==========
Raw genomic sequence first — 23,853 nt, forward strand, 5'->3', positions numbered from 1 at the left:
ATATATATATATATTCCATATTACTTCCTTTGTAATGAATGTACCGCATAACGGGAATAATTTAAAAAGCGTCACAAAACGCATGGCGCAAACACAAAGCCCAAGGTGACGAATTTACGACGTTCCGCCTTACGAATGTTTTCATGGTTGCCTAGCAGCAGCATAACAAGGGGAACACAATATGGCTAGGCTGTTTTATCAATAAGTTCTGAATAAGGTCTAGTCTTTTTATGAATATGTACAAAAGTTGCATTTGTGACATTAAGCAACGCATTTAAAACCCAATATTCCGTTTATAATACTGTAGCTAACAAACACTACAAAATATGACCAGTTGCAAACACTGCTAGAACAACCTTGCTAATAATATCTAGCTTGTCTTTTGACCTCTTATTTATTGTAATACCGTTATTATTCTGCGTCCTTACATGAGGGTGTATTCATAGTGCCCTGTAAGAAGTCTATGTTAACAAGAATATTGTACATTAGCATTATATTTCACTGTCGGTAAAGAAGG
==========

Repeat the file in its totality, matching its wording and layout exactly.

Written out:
Raw genomic sequence first — 23,853 nt, forward strand, 5'->3', positions numbered from 1 at the left:
ATATATATATATATTCCATATTACTTCCTTTGTAATGAATGTACCGCATAACGGGAATAATTTAAAAAGCGTCACAAAACGCATGGCGCAAACACAAAGCCCAAGGTGACGAATTTACGACGTTCCGCCTTACGAATGTTTTCATGGTTGCCTAGCAGCAGCATAACAAGGGGAACACAATATGGCTAGGCTGTTTTATCAATAAGTTCTGAATAAGGTCTAGTCTTTTTATGAATATGTACAAAAGTTGCATTTGTGACATTAAGCAACGCATTTAAAACCCAATATTCCGTTTATAATACTGTAGCTAACAAACACTACAAAATATGACCAGTTGCAAACACTGCTAGAACAACCTTGCTAATAATATCTAGCTTGTCTTTTGACCTCTTATTTATTGTAATACCGTTATTATTCTGCGTCCTTACATGAGGGTGTATTCATAGTGCCCTGTAAGAAGTCTATGTTAACAAGAATATTGTACATTAGCATTATATTTCACTGTCGGTAAAGAAGG